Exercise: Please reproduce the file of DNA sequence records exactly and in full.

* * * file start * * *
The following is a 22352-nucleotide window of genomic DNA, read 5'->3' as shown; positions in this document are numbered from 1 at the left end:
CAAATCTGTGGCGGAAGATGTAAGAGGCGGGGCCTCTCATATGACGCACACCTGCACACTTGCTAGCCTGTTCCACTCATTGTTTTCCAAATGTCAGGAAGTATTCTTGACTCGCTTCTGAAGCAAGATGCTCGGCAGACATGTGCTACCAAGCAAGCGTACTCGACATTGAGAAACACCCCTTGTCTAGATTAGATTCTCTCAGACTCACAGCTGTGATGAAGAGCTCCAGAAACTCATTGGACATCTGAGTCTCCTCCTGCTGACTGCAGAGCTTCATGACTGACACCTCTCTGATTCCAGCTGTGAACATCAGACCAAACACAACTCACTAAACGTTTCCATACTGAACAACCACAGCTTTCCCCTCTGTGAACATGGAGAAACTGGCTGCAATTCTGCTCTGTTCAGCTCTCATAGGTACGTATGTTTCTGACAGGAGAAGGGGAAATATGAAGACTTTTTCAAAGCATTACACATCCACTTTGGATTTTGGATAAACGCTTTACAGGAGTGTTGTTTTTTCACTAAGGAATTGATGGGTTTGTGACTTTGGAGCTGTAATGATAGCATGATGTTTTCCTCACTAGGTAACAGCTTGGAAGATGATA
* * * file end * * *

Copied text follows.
The following is a 22352-nucleotide window of genomic DNA, read 5'->3' as shown; positions in this document are numbered from 1 at the left end:
CAAATCTGTGGCGGAAGATGTAAGAGGCGGGGCCTCTCATATGACGCACACCTGCACACTTGCTAGCCTGTTCCACTCATTGTTTTCCAAATGTCAGGAAGTATTCTTGACTCGCTTCTGAAGCAAGATGCTCGGCAGACATGTGCTACCAAGCAAGCGTACTCGACATTGAGAAACACCCCTTGTCTAGATTAGATTCTCTCAGACTCACAGCTGTGATGAAGAGCTCCAGAAACTCATTGGACATCTGAGTCTCCTCCTGCTGACTGCAGAGCTTCATGACTGACACCTCTCTGATTCCAGCTGTGAACATCAGACCAAACACAACTCACTAAACGTTTCCATACTGAACAACCACAGCTTTCCCCTCTGTGAACATGGAGAAACTGGCTGCAATTCTGCTCTGTTCAGCTCTCATAGGTACGTATGTTTCTGACAGGAGAAGGGGAAATATGAAGACTTTTTCAAAGCATTACACATCCACTTTGGATTTTGGATAAACGCTTTACAGGAGTGTTGTTTTTTCACTAAGGAATTGATGGGTTTGTGACTTTGGAGCTGTAATGATAGCATGATGTTTTCCTCACTAGGTAACAGCTTGGAAGATGATA